Under the Circuit: Anthony Mackie


Most Known For: “Captain America: The Winter Soldier,” “Million Dollar Baby,” “The Hurt Locker”

Snubbed For: “The Hurt Locker”

The crop of talent Marvel has built up for central roles in its cinematic universe is an impressive call sheet of actors. A number of them Academy Award-nominated performers like Robert Downey Jr., Samuel L. Jackson, Mark Ruffalo and Jeremy Renner. They also have an impressive list of actors who somehow have been overlooked thus far by the Academy, one example of which is Anthony Mackie. Mackie may soar as the Falcon in “Captain America,” but he’s hit some questionable turbulence when it comes to landing his first Oscar nomination.

Mackie’s film career started with roles in films like “8 Mile,” “Hollywood Homicide” and “The Manchurian Candidate,” but it was his appearance in Clint Eastwood’s Best Picture winning “Million Dollar Baby” that really got our attention.

004MDB_Anthony_Mackie_001Mackie played Shawrelle Berry in the film, an arrogant young boxer who inhabits the gym owned by Eastwood’s Frankie Dunn, and he is effectively despicable as he taunts both Hilary Swank’s lead and Jay Baruchel’s undersized but determined hopeful. He didn’t really steal any scenes from his heavyweight co-stars, but he did prove to be a great piece in the ensemble.

2006 would be a busy year for Mackie as he starred in five films including Ryan Gosling’s “Half Nelson,” “Freedomland,” and “We Are Marshall.” The latter proved to his most substantial role, playing one of the surviving members from the original Marshall football team that tries to rebuild the program after a devastating plane crash.

While his early work proved he had the potential to be a solid and reliable actor, and his more recent performances continue to support that and grow his budding star potential, the elephant in the room as far as Mackie’s history with the Academy is “The Hurt Locker.”

Mackie starred opposite Jeremy Renner, who was nominated for his performance in the film, as Sergeant JT Sanborn, who often butted heads with Renner’s James. “Hurt Locker” would be another Best Picture winner on Mackie’s credit, but this time around the omission of his performance would be a much harder pill to swallow.

the-hurt-locker-anthony-mackie1021011Mackie is fantastic as Sanborn, whose conflicting personality with Renner makes their relationship nearly as explosive as the bombs they are attempting to defuse. But by the end of the film, in a brilliant monologue from Mackie, we learn just what kind of impact this war has had on this tough soldier.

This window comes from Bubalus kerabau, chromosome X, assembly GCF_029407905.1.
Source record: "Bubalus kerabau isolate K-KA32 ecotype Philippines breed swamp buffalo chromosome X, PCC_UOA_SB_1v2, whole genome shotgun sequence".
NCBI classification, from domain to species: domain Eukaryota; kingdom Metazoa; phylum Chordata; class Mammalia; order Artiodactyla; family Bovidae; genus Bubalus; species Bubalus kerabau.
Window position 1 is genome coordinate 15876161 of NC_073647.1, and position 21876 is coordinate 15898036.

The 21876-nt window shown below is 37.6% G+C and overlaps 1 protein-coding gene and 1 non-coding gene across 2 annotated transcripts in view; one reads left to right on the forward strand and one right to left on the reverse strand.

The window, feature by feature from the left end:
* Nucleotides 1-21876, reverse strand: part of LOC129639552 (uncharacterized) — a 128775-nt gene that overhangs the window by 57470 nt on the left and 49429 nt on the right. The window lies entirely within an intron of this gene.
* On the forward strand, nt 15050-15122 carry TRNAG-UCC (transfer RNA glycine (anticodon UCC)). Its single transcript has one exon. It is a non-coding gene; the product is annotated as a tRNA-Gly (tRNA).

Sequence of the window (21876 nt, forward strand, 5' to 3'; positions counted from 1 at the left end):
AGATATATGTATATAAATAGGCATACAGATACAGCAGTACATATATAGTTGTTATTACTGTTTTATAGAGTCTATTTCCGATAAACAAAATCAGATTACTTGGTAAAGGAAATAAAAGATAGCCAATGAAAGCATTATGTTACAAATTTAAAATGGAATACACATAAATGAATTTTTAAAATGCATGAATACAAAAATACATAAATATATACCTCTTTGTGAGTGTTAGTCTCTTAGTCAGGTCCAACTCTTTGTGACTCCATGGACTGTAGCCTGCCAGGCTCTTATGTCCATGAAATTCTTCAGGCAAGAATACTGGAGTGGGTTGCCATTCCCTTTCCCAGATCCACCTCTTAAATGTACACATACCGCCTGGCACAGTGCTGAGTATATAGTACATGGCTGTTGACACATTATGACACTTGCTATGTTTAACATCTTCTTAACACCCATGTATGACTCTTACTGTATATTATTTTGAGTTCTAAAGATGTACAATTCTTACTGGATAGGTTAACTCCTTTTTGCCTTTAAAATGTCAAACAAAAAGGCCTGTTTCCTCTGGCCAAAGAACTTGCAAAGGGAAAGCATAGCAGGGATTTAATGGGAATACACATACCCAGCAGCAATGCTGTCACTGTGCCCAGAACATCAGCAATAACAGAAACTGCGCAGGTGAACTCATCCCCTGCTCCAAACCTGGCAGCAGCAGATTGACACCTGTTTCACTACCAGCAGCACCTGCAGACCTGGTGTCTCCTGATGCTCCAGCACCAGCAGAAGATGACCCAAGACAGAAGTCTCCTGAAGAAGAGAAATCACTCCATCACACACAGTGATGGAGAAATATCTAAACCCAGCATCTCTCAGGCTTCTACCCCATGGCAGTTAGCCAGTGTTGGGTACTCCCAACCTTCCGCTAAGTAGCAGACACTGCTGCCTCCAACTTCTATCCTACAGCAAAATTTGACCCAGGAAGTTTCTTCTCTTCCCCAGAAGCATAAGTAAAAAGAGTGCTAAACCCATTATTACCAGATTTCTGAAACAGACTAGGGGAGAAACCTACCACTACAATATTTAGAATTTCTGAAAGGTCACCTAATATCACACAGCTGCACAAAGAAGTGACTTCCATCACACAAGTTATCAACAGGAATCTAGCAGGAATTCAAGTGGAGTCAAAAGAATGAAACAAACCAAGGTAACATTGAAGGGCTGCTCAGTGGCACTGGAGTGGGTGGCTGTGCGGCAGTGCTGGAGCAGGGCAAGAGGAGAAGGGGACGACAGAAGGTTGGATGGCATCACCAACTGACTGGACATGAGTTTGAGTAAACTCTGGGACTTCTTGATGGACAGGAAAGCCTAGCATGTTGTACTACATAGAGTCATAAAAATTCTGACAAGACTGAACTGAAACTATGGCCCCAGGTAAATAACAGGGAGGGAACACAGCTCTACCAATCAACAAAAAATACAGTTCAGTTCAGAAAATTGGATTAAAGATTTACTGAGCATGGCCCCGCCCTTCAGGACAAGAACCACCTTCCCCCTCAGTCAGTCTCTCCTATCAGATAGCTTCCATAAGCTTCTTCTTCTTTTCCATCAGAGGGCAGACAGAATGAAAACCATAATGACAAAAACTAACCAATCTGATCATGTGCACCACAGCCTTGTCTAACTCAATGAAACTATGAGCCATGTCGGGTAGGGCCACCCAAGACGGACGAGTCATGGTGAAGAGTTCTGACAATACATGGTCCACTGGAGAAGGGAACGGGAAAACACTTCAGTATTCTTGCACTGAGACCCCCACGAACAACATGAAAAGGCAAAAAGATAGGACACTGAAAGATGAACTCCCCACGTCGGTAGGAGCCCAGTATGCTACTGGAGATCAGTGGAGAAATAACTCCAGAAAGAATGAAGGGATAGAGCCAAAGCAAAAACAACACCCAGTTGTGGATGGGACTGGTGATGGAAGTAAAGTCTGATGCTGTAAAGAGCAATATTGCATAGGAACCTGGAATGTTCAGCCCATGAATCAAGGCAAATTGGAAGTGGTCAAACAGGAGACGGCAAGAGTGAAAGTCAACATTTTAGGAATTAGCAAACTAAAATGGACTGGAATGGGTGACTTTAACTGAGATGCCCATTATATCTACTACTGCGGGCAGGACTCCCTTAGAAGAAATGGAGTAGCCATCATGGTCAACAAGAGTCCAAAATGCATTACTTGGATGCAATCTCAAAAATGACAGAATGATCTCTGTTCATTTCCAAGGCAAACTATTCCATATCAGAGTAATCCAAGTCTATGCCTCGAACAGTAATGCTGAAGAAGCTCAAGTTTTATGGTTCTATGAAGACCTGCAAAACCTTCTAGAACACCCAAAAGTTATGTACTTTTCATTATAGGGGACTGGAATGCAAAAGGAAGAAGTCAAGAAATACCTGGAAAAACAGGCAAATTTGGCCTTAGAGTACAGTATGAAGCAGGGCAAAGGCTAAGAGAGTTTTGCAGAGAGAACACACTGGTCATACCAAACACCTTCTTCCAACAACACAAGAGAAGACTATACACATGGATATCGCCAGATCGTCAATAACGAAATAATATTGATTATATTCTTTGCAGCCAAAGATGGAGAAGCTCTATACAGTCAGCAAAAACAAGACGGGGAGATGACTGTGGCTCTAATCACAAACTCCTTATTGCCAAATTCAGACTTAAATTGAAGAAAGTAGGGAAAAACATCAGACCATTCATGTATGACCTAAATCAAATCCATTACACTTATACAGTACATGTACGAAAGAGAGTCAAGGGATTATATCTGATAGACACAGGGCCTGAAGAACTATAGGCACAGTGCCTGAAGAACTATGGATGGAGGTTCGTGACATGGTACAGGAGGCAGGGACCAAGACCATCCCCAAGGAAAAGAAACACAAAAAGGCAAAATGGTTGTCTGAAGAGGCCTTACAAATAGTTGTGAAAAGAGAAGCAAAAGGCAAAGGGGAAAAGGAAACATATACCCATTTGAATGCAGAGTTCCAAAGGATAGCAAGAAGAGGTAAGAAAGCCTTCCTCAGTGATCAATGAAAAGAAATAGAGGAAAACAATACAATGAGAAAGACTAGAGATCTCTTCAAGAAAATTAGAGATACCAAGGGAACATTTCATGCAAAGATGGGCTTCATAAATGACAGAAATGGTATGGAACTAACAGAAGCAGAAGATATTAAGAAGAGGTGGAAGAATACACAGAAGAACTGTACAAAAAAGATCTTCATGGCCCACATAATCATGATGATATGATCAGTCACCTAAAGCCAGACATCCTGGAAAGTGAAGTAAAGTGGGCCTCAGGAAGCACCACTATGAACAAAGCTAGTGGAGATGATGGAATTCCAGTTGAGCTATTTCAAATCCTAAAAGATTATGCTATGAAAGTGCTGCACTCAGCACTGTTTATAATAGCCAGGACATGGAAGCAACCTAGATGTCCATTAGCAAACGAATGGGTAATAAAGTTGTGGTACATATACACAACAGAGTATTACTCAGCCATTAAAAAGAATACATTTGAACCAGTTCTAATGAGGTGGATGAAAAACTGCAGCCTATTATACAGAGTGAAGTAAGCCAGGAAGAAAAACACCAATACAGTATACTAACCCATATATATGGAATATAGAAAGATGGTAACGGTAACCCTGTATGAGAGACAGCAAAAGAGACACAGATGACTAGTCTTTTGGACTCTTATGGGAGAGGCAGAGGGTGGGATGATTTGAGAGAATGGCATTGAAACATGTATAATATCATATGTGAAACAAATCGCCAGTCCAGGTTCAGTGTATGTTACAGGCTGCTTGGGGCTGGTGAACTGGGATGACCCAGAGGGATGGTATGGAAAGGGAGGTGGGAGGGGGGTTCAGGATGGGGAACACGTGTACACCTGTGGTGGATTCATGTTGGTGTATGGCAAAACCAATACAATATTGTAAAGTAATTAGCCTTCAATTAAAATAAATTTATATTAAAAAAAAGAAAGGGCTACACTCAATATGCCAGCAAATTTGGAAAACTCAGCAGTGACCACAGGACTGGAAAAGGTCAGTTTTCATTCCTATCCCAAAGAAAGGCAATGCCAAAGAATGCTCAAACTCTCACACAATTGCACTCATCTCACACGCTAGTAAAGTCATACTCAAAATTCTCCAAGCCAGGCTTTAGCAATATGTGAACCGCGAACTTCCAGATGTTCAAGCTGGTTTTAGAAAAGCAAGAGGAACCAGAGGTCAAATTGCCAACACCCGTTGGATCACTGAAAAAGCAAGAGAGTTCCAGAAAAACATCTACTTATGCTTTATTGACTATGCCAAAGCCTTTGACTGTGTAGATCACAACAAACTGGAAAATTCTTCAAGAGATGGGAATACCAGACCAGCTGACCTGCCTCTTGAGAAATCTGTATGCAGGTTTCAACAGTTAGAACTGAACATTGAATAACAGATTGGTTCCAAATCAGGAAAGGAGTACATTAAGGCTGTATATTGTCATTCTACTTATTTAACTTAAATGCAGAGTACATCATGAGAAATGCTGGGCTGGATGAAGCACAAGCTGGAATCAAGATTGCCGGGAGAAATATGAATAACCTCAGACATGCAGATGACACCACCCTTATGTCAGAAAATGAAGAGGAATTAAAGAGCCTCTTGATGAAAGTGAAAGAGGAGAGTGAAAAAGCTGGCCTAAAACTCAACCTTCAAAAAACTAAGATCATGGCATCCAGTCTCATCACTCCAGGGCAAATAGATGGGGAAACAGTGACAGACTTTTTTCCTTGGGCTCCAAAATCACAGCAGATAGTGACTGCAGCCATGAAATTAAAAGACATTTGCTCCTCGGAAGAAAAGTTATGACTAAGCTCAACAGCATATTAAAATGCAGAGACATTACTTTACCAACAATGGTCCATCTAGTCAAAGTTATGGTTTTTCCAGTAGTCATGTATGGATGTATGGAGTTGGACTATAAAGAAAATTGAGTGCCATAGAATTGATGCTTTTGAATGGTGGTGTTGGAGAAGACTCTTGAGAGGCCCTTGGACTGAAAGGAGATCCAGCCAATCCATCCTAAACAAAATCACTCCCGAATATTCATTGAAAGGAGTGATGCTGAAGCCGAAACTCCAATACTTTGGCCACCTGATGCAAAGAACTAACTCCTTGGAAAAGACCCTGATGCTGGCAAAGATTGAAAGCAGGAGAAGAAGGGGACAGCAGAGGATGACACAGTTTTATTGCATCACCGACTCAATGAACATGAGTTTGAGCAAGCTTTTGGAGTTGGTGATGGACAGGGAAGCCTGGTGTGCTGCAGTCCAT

While it’s impossible to argue Chirstoph Waltz winning Best Supporting Actor that year, some of the nominees are questionable in hindsight, especially when held up to Mackie’s performance – most notably Christopher Plummer for “The Last Station” and Matt Damon for “Invictus.” Mackie would have to settle for nominations from the Indie Spirit Awards and the Washington D.C. Area Film Critics and ensemble wins for “The Hurt Locker.”

But between his new role in Marvel and his other post “Hurt Locker” roles, Mackie is now a fixture of Hollywood and should have a number of opportunities down the line. Just on the horizon we will see him as part of what could easily be one of the best ensembles of 2015 with John Hillcoat’s “Triple Nine,” he’ll join Seth Rogen and Joseph Gordon-Levitt in Jonathan Levine’s upcoming Christmas Eve movie, and there are rumors he may make an appearance in “Avengers: Age of Ultron;” if not we know he will be returning for “Captain America: Civil War.”

Perhaps most intriguing for Mackie will be David Gordon Green’s “Our Brand is Crisis.” We know the film focuses on the use of American political campaign strategies in South America and stars Sandra Bullock, but we don’t fully know what role Mackie will play in it, but with that type of logline and from an interesting filmmaker like Green, there are a number of interesting possibilities.

I’d be surprised if Mackie doesn’t end up an Oscar nominee one of these days, it certainly seems like he will have the opportunity to should he want to go for the gold. He’s proved he can be a valuable supporting player, and if/when that chance to be a leading man ever comes up it would be no surprise to see him succeed there too.

Mackie can next be seen in “Black or White,” which opens in theaters this Friday, Jan. 30.